BBC listeners and readers share their personal experiences of the African continent.
Here are the latest contributions celebrating Africa's sense of identity, its villages and its brotherly love.
Penn Sama, Tanzania
I Love Africa
The amazing, dazzling thing about Africa is the availability and affordability of almost everything. Groceries, electronics, clothing - all are relatively affordable.
I am not trying to imply that Africa has developed industrially to the extent it is capable of producing cheap commodities; far from that.
The fundamental idea is the unmatched skill of bargaining that my fellow countrymen have developed over the years of economic crises and financial crises.
It is overwhelming how a Sony music system priced at $500 is eventually bought at $200.
Where else in the world can you get such a discount except in Africa?
What's the secret?
OK, I'll let you in on it; it's a second hand Sony musical system.
Yes that's the trend in Africa; second hand clothes, second hand shoes, second hand cars¿ the list is endless.
Sometimes you can't even tell the difference between the brand new and the second hand products.
Don't get me wrong; it's not always sunshine and honey with these cheaply acquired second hand appliances.
Sometimes these second hand commodities are not functional and even if they work, it will not be long before you spend a fortune in repairing them. Children develop all sorts of scabies from wearing these cheaply acquired clothing, but no one ever complains or associates these predicament to the old clothing.
I just bought me a radio. Thanks to this cheap appliance I am able to listen to Network Africa every morning and I love the program because it gives me an idea about how my other African brothers live in this beautiful continent of ours.
I love Africa.
Rosemary Mwenja, United States
I am a product of Africa. My strength, endurance, faith and trust comes from my heritage. My intelligence and wisdom was passed on to me by my people who taught me to believe that out of a seed a tree grows. I respect my elders and value their wisdom because Africa taught me to.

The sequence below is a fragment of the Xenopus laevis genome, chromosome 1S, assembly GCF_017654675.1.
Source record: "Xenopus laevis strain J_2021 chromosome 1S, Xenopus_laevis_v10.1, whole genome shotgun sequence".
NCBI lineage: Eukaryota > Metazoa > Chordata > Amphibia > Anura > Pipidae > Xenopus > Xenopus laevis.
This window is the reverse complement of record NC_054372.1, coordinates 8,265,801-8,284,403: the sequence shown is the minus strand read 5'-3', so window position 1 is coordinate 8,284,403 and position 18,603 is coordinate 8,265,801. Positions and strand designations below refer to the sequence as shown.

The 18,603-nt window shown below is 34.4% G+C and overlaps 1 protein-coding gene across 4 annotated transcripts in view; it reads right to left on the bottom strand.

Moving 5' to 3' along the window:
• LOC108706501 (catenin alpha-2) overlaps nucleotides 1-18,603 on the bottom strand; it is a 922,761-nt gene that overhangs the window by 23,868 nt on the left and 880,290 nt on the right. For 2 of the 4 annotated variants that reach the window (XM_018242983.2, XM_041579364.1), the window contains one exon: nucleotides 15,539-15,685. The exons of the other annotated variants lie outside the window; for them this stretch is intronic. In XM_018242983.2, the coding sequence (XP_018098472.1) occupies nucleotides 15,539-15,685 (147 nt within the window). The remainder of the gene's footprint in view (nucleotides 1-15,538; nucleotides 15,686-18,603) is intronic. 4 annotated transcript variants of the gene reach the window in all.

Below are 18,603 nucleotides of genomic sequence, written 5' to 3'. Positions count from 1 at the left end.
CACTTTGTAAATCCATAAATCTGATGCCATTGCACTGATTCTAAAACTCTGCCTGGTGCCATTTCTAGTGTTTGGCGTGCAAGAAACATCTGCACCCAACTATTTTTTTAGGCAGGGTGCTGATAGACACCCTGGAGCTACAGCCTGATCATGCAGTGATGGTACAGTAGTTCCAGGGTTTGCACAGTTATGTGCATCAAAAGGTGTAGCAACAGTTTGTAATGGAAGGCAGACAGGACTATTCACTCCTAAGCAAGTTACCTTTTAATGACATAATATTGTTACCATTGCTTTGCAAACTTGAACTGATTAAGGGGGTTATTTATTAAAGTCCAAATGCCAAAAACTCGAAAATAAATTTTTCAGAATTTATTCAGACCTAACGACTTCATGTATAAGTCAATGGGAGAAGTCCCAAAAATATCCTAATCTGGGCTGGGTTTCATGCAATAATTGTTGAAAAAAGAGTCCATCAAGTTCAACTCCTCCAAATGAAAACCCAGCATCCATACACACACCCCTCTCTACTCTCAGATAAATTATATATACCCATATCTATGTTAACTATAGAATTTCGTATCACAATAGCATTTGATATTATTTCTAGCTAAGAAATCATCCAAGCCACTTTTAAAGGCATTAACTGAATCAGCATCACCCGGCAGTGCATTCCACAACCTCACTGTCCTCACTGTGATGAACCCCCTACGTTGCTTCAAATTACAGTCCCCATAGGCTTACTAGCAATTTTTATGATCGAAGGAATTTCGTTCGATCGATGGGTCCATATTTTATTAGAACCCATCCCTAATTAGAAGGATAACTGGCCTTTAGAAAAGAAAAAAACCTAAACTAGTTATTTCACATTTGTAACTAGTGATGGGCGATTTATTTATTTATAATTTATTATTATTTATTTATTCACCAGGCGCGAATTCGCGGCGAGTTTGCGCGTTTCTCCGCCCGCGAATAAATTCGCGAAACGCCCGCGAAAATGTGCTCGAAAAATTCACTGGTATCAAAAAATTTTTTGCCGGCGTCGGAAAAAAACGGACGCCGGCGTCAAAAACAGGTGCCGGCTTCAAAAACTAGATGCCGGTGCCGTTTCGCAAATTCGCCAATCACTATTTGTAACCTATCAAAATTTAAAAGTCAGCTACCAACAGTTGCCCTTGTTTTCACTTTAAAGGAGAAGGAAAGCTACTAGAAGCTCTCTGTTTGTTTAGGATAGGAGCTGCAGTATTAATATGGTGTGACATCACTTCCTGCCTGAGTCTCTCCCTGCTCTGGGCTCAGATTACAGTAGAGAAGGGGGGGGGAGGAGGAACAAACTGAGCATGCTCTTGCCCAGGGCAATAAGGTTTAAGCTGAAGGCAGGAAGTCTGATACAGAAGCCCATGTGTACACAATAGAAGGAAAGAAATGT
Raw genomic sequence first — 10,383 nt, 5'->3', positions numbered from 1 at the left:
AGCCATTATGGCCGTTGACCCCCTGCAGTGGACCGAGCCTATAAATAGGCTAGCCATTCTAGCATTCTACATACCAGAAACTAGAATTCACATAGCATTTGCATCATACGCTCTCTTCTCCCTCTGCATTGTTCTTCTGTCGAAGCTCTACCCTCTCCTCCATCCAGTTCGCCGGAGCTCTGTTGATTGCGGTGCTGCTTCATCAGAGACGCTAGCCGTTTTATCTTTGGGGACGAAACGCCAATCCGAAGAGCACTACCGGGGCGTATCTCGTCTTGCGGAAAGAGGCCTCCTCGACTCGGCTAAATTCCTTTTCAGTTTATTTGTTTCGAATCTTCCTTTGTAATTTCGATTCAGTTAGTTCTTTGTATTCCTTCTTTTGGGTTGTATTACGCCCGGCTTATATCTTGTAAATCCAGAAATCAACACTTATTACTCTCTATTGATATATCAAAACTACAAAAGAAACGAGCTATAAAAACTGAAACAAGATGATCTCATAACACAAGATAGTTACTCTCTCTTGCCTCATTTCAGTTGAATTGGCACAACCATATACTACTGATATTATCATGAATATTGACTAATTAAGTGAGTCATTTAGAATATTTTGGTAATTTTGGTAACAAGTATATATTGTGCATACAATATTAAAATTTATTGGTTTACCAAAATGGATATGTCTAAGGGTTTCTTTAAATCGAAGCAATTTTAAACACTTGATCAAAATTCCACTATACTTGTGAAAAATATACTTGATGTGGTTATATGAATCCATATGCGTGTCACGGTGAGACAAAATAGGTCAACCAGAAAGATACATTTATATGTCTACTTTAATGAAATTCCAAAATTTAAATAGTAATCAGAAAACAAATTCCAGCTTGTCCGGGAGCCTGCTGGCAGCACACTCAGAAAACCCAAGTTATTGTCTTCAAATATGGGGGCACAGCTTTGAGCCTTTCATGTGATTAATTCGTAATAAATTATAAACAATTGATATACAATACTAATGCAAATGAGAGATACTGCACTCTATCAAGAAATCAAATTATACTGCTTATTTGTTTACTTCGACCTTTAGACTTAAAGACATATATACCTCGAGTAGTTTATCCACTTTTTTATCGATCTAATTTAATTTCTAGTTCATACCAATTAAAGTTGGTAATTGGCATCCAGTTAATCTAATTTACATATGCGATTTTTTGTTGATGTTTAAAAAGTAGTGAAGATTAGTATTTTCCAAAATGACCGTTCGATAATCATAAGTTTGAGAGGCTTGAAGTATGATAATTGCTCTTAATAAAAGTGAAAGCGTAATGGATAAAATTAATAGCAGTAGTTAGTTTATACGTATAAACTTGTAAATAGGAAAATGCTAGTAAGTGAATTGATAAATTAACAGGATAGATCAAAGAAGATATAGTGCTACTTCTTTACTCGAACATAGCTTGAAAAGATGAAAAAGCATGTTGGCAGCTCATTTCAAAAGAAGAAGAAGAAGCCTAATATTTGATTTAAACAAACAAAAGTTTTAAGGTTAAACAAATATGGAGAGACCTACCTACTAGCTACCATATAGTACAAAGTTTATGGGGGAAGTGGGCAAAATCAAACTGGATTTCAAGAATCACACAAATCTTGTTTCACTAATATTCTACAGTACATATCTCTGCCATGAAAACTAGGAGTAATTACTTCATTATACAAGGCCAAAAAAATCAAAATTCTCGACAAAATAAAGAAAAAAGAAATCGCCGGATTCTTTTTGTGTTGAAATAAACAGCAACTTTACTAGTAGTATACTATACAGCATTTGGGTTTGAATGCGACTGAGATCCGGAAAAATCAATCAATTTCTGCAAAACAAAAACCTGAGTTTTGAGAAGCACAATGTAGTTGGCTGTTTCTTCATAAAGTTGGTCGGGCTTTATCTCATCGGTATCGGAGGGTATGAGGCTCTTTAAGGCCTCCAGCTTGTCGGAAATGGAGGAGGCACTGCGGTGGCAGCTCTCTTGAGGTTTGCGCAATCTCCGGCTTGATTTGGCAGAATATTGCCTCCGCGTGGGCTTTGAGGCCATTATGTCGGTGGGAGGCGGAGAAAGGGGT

I speak at least three languages like most Africans do because I respect and honour others alike. Others abuse my hospitality because they think I am a fool. In reality that is how I am blessed. I have gone through many storms in life, but they have not destroyed me because Africa taught me that falling happens to all of us but I have to keep on going until I achieve my purpose in life.
I know I am never alone because Africa taught me that I am not my own but I belong to a people that value their own. Yes, Africa has many problems but it has a story to tell that the rest of the world can learn from. Just as I am coming to maturity, so is Africa and soon the world will have to listen to her and learn some lessons of love and hope. Long live Africa!
Gama Joseph Patrick, a Sudanese living in Uganda
The devastating war in my country of Sudan forced me to flee into exile in 1994. While in exile, I came into contact with many African friends and families as I travelled in different towns and cities.
In all visits, one great and unforgettable lesson I learnt is that Africans are in the same boat of love and care. On many occasions, I was supported both financially, materially and emotionally by my African friends of different nationalities.
I realised that amidst poverty, Africans possess hearts of compassion. Among Ugandans I feel at home, among Kenyans I feel at
home, and among Rwandese I feel at home. I am proud of being an African. I love Africa.
What do you think?
Do you find Africa annoying, frustrating and slow or is it fun, fast and exhilarating? Share your joys and sorrows of the continent in the new 2005 BBC competition - Why I love Africa.
If you have photos to accompany your contribution send them to firstname.lastname@example.org, otherwise use the form at the bottom of the page. Entries should be no more than 300 words.
The best will be published on the news website and broadcast on the BBC World Service's Network Africa programme. Some will receive small prizes.
Use the form below to send your entry.
The BBC may edit your comments and not all emails will be published. Your comments may be published on any BBC media worldwide.